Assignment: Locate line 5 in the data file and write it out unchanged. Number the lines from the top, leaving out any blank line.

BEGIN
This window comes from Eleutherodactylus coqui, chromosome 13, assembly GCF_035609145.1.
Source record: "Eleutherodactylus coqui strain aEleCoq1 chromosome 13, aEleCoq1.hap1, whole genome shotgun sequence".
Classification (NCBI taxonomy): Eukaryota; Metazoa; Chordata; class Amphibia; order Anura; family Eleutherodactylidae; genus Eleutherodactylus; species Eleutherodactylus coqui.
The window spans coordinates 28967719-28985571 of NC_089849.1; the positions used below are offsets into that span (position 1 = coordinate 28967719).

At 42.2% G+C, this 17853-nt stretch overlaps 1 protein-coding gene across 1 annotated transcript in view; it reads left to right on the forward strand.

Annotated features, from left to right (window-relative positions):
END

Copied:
At 42.2% G+C, this 17853-nt stretch overlaps 1 protein-coding gene across 1 annotated transcript in view; it reads left to right on the forward strand.